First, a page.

Russia’s war in Ukraine is a learning step for China to determine “how and when” it must invade Taiwan, said the chief of the US’ Central Investigation Agency, Bill Burns. Speaking at the Aspen Security Forum in the Rocky Mountains, the director noted that Moscow’s invasion is affecting Beijing’s calculations, upping the risks for Taipei. Burns further warned that given the current geopolitical landscape and Beijing’s growing influence in the South East Asian region, Chinese President Xi Jinping could launch an incursion on Taiwan following a key meeting among Communist Party members later this year.

“The Chinese leadership is trying to study the lessons of the Russian invasion of Ukraine and what it tells them. Our sense is that it probably affects less the question of whether the Chinese leadership might choose, down the road, to use force to control Taiwan but how and when,” the CIA director, Burns, said at the convention.

The chief of the intelligence agency noted the “risks of that (an invasion of Taiwan) have become higher” after ascertaining Xi’s determination to gain control of self-proclaimed independence of Taiwan. “I suspect the lesson Chinese leadership and military are drawing is that you have got to amass overwhelming force if you are going to contemplate that in the future,” Burns said. He suggested that Beijing noticed Moscow’s “strategic failure” operation in Kyiv, which botched the suspected primary motive of toppling the Zelenskyy government led by an eventual takeover.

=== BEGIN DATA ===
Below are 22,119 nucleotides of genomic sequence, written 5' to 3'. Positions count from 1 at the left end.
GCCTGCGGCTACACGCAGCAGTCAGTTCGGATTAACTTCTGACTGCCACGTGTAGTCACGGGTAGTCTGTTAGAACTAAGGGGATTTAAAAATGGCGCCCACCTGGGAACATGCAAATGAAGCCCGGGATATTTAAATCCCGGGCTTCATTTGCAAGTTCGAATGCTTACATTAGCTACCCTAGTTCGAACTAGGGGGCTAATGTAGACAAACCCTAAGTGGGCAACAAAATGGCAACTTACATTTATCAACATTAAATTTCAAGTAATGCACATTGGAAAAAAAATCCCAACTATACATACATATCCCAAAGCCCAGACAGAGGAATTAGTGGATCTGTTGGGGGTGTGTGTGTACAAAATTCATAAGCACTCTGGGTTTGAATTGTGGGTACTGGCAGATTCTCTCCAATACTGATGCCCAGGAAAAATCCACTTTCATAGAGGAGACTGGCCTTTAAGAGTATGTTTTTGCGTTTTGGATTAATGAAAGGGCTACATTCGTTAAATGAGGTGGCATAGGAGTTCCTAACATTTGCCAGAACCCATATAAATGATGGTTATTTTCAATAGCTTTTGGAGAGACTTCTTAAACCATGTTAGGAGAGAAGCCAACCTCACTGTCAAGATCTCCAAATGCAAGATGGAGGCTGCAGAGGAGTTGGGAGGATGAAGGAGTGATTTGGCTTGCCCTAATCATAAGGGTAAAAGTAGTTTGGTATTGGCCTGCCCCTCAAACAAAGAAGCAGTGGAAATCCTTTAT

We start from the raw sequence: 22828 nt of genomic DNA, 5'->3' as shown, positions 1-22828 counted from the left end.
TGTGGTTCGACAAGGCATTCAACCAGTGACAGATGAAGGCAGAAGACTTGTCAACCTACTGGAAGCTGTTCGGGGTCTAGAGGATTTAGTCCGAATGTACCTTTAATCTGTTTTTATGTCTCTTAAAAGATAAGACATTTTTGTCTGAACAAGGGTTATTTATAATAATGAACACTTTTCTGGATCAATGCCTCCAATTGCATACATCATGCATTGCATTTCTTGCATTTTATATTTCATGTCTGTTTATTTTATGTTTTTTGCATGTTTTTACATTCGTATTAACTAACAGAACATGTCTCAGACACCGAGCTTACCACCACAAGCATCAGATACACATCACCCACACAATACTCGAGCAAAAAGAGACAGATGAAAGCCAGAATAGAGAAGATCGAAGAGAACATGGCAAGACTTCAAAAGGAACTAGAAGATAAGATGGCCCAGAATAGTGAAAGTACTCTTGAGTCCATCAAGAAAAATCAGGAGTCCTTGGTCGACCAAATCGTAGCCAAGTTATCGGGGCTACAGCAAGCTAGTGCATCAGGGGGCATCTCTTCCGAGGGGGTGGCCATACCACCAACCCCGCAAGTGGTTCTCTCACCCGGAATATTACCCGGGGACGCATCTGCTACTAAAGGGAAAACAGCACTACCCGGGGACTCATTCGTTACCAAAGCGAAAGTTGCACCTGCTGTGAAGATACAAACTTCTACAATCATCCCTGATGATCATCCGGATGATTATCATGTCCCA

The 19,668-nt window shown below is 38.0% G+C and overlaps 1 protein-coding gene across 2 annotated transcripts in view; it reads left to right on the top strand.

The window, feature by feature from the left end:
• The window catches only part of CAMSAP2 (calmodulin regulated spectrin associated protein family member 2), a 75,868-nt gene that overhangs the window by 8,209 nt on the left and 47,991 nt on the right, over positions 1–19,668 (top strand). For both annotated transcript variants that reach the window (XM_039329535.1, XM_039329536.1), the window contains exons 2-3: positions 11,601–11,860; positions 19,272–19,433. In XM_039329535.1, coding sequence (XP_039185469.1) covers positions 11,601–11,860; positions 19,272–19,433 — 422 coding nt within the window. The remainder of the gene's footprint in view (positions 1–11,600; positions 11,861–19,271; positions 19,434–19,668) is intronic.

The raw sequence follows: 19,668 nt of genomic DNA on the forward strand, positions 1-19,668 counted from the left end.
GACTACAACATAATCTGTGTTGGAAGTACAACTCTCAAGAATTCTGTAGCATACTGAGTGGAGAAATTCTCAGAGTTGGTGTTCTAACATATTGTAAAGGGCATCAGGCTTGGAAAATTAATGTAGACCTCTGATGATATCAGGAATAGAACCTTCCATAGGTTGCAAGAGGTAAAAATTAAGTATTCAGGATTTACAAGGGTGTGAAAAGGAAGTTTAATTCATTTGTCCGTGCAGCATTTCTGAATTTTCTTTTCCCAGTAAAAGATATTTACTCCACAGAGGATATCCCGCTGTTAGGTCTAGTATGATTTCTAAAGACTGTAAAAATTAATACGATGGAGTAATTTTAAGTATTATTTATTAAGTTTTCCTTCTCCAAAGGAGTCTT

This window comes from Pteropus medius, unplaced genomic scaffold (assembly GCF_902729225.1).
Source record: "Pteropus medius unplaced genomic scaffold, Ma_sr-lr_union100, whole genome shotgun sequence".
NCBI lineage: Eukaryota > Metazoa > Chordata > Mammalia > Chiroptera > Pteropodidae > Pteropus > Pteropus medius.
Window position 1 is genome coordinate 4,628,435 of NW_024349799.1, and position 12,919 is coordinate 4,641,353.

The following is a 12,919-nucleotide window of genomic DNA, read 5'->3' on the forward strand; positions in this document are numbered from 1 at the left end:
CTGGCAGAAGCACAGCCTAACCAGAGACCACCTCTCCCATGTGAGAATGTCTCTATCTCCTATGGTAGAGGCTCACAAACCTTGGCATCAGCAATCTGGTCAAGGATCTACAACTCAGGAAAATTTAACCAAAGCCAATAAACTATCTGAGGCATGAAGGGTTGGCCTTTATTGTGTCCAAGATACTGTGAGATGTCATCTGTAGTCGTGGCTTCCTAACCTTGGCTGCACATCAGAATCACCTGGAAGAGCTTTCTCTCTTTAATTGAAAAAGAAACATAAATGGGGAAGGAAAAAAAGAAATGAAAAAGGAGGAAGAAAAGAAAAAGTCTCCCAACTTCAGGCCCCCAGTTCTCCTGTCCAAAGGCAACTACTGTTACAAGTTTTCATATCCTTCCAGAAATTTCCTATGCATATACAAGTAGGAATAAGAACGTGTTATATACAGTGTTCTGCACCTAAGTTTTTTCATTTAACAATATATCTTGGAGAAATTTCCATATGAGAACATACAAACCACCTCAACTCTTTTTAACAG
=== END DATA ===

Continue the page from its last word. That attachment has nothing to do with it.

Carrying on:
Burns also believed that China had observed in the Russia-Ukraine war if “you don’t achieve quick, decisive victories with all underwhelming force.” He added that Beijing understood that it has to grip the information space to “do everything one can to shore up the economy against potential sanctions.” Burns, however, reiterated that although China did step up energy purchases from Russia, it is cautiously treading the path to ensure the engagement does not violate western sanctions.

On Taiwan:

Director Burns outlines what he thinks the Chinese have learned from Russia’s invasion and subsequent war in Ukraine. #AspenSecurity — Aspen Security Forum (@AspenSecurity) July 20, 2022

China-US-Taiwan: A complex equation

The island of Taiwan is roughly 100 miles from the southeast coast of China. Xi Jinping considers the territory part of the Chinese mainland and repeatedly called for “peaceful reunification”, further warning that Beijing would use force if necessary as he believes Taiwan’s rejoining “must be fulfilled.” Contrarily, Taiwan sees itself as a self-ruled region led by a democratic government under the leadership of Taiwanese President Tsai Ing-Wen.

Taiwan deepened its ties with China’s economic rival the US in the past year, wildly infuriating the CCP leadership. Noting Taipei’s growing bond with Washington, China infringed the Taiwan Air Defence Identification Zone (IZ), with nearly 56 incursions in one day. The situation is all the more alarming because any military attempt by China would dwarf Taiwan.

The US, on the other hand, stands at a complex juncture where it recognises the One China Policy (under which Taiwan is considered a breakaway province of China) and also asserts support for Taipei. After decades of ambiguity over Taiwan relations, US President Joe Biden earlier this year publicly admitted that Washington will not step back in case China invaded Taiwan. Meanwhile, as the situation turns tougher in the southeast Asian region, Biden is expected to speak to Xi “within 10 days.”

(Image: AP/Shutterstock)